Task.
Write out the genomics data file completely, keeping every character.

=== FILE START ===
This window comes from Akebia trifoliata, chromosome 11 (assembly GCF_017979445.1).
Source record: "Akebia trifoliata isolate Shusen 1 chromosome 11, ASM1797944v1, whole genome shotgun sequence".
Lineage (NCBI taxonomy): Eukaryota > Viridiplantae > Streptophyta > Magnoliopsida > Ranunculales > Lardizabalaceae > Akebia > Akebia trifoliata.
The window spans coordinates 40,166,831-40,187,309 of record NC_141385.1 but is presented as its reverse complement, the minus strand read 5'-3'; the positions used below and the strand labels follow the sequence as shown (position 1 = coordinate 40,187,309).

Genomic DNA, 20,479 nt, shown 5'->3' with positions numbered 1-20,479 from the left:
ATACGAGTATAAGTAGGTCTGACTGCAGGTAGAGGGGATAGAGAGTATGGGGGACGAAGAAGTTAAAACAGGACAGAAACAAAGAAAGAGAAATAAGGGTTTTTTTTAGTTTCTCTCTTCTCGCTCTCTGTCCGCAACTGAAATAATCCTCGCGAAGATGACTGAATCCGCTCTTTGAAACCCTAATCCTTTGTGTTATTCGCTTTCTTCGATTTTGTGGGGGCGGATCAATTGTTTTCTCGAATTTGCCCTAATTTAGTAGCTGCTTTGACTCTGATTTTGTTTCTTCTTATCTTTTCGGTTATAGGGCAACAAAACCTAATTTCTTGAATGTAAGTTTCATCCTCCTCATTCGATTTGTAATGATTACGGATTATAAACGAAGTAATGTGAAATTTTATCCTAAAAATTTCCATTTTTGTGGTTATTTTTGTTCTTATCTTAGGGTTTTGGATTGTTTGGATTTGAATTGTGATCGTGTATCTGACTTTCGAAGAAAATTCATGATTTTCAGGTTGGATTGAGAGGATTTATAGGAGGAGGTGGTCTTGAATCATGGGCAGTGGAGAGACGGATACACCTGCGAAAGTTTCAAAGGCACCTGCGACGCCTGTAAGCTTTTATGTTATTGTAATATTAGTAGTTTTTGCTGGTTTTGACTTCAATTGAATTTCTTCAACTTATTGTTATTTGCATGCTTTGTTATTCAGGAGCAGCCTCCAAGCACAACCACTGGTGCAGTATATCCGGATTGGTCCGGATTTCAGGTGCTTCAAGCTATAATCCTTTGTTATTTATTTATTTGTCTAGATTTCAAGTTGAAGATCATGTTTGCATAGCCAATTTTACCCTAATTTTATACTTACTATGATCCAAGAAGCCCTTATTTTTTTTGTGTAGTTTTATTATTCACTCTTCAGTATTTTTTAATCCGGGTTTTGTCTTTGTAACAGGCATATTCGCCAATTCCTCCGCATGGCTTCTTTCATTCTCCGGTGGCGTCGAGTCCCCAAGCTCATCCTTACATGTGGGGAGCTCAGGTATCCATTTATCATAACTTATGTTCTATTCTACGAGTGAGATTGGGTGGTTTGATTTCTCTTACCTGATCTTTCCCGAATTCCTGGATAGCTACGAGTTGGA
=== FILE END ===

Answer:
This window comes from Akebia trifoliata, chromosome 11 (assembly GCF_017979445.1).
Source record: "Akebia trifoliata isolate Shusen 1 chromosome 11, ASM1797944v1, whole genome shotgun sequence".
Lineage (NCBI taxonomy): Eukaryota > Viridiplantae > Streptophyta > Magnoliopsida > Ranunculales > Lardizabalaceae > Akebia > Akebia trifoliata.
The window spans coordinates 40,166,831-40,187,309 of record NC_141385.1 but is presented as its reverse complement, the minus strand read 5'-3'; the positions used below and the strand labels follow the sequence as shown (position 1 = coordinate 40,187,309).

Genomic DNA, 20,479 nt, shown 5'->3' with positions numbered 1-20,479 from the left:
ATACGAGTATAAGTAGGTCTGACTGCAGGTAGAGGGGATAGAGAGTATGGGGGACGAAGAAGTTAAAACAGGACAGAAACAAAGAAAGAGAAATAAGGGTTTTTTTTAGTTTCTCTCTTCTCGCTCTCTGTCCGCAACTGAAATAATCCTCGCGAAGATGACTGAATCCGCTCTTTGAAACCCTAATCCTTTGTGTTATTCGCTTTCTTCGATTTTGTGGGGGCGGATCAATTGTTTTCTCGAATTTGCCCTAATTTAGTAGCTGCTTTGACTCTGATTTTGTTTCTTCTTATCTTTTCGGTTATAGGGCAACAAAACCTAATTTCTTGAATGTAAGTTTCATCCTCCTCATTCGATTTGTAATGATTACGGATTATAAACGAAGTAATGTGAAATTTTATCCTAAAAATTTCCATTTTTGTGGTTATTTTTGTTCTTATCTTAGGGTTTTGGATTGTTTGGATTTGAATTGTGATCGTGTATCTGACTTTCGAAGAAAATTCATGATTTTCAGGTTGGATTGAGAGGATTTATAGGAGGAGGTGGTCTTGAATCATGGGCAGTGGAGAGACGGATACACCTGCGAAAGTTTCAAAGGCACCTGCGACGCCTGTAAGCTTTTATGTTATTGTAATATTAGTAGTTTTTGCTGGTTTTGACTTCAATTGAATTTCTTCAACTTATTGTTATTTGCATGCTTTGTTATTCAGGAGCAGCCTCCAAGCACAACCACTGGTGCAGTATATCCGGATTGGTCCGGATTTCAGGTGCTTCAAGCTATAATCCTTTGTTATTTATTTATTTGTCTAGATTTCAAGTTGAAGATCATGTTTGCATAGCCAATTTTACCCTAATTTTATACTTACTATGATCCAAGAAGCCCTTATTTTTTTTGTGTAGTTTTATTATTCACTCTTCAGTATTTTTTAATCCGGGTTTTGTCTTTGTAACAGGCATATTCGCCAATTCCTCCGCATGGCTTCTTTCATTCTCCGGTGGCGTCGAGTCCCCAAGCTCATCCTTACATGTGGGGAGCTCAGGTATCCATTTATCATAACTTATGTTCTATTCTACGAGTGAGATTGGGTGGTTTGATTTCTCTTACCTGATCTTTCCCGAATTCCTGGATAGCTACGAGTTGGA